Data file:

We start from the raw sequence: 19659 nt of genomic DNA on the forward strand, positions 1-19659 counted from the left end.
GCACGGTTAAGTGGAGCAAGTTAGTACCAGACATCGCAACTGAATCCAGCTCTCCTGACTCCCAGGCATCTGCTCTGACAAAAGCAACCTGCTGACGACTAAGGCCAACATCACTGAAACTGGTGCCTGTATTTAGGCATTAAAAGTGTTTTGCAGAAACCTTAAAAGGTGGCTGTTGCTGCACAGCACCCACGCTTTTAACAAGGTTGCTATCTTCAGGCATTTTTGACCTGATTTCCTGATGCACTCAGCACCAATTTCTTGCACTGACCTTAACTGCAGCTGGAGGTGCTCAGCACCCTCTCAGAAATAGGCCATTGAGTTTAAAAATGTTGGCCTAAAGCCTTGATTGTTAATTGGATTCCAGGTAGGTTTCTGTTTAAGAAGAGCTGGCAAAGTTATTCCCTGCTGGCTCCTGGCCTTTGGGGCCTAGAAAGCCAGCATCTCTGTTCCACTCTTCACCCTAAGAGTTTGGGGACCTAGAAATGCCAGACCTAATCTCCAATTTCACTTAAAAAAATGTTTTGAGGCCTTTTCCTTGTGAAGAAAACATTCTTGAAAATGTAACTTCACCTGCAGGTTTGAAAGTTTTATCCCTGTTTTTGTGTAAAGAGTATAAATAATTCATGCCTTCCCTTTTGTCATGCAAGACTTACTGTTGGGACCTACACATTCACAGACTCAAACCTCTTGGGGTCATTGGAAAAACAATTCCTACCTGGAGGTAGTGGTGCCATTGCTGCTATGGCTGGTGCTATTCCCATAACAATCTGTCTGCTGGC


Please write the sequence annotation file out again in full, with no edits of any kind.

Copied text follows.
We start from the raw sequence: 19659 nt of genomic DNA on the forward strand, positions 1-19659 counted from the left end.
GCACGGTTAAGTGGAGCAAGTTAGTACCAGACATCGCAACTGAATCCAGCTCTCCTGACTCCCAGGCATCTGCTCTGACAAAAGCAACCTGCTGACGACTAAGGCCAACATCACTGAAACTGGTGCCTGTATTTAGGCATTAAAAGTGTTTTGCAGAAACCTTAAAAGGTGGCTGTTGCTGCACAGCACCCACGCTTTTAACAAGGTTGCTATCTTCAGGCATTTTTGACCTGATTTCCTGATGCACTCAGCACCAATTTCTTGCACTGACCTTAACTGCAGCTGGAGGTGCTCAGCACCCTCTCAGAAATAGGCCATTGAGTTTAAAAATGTTGGCCTAAAGCCTTGATTGTTAATTGGATTCCAGGTAGGTTTCTGTTTAAGAAGAGCTGGCAAAGTTATTCCCTGCTGGCTCCTGGCCTTTGGGGCCTAGAAAGCCAGCATCTCTGTTCCACTCTTCACCCTAAGAGTTTGGGGACCTAGAAATGCCAGACCTAATCTCCAATTTCACTTAAAAAAATGTTTTGAGGCCTTTTCCTTGTGAAGAAAACATTCTTGAAAATGTAACTTCACCTGCAGGTTTGAAAGTTTTATCCCTGTTTTTGTGTAAAGAGTATAAATAATTCATGCCTTCCCTTTTGTCATGCAAGACTTACTGTTGGGACCTACACATTCACAGACTCAAACCTCTTGGGGTCATTGGAAAAACAATTCCTACCTGGAGGTAGTGGTGCCATTGCTGCTATGGCTGGTGCTATTCCCATAACAATCTGTCTGCTGGC